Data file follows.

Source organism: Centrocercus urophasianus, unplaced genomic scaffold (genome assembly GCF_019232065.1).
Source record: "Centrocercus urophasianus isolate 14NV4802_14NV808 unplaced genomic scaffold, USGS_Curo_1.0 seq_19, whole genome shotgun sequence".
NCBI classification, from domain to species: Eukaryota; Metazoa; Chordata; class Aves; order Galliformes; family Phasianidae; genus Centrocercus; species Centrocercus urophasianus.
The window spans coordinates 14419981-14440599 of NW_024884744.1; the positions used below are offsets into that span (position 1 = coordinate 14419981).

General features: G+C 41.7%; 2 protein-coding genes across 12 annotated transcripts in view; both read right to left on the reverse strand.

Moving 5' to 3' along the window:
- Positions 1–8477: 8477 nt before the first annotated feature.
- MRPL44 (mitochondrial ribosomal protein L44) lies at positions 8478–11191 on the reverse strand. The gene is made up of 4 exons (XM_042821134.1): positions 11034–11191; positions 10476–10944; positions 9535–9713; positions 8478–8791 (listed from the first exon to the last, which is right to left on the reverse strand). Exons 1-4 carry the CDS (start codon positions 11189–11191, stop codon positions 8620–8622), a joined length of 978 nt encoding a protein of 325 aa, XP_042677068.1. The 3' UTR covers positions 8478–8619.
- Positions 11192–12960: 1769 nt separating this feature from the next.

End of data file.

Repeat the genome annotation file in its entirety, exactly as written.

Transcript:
Source organism: Centrocercus urophasianus, unplaced genomic scaffold (genome assembly GCF_019232065.1).
Source record: "Centrocercus urophasianus isolate 14NV4802_14NV808 unplaced genomic scaffold, USGS_Curo_1.0 seq_19, whole genome shotgun sequence".
NCBI classification, from domain to species: Eukaryota; Metazoa; Chordata; class Aves; order Galliformes; family Phasianidae; genus Centrocercus; species Centrocercus urophasianus.
The window spans coordinates 14419981-14440599 of NW_024884744.1; the positions used below are offsets into that span (position 1 = coordinate 14419981).

General features: G+C 41.7%; 2 protein-coding genes across 12 annotated transcripts in view; both read right to left on the reverse strand.

Moving 5' to 3' along the window:
- Positions 1–8477: 8477 nt before the first annotated feature.
- MRPL44 (mitochondrial ribosomal protein L44) lies at positions 8478–11191 on the reverse strand. The gene is made up of 4 exons (XM_042821134.1): positions 11034–11191; positions 10476–10944; positions 9535–9713; positions 8478–8791 (listed from the first exon to the last, which is right to left on the reverse strand). Exons 1-4 carry the CDS (start codon positions 11189–11191, stop codon positions 8620–8622), a joined length of 978 nt encoding a protein of 325 aa, XP_042677068.1. The 3' UTR covers positions 8478–8619.
- Positions 11192–12960: 1769 nt separating this feature from the next.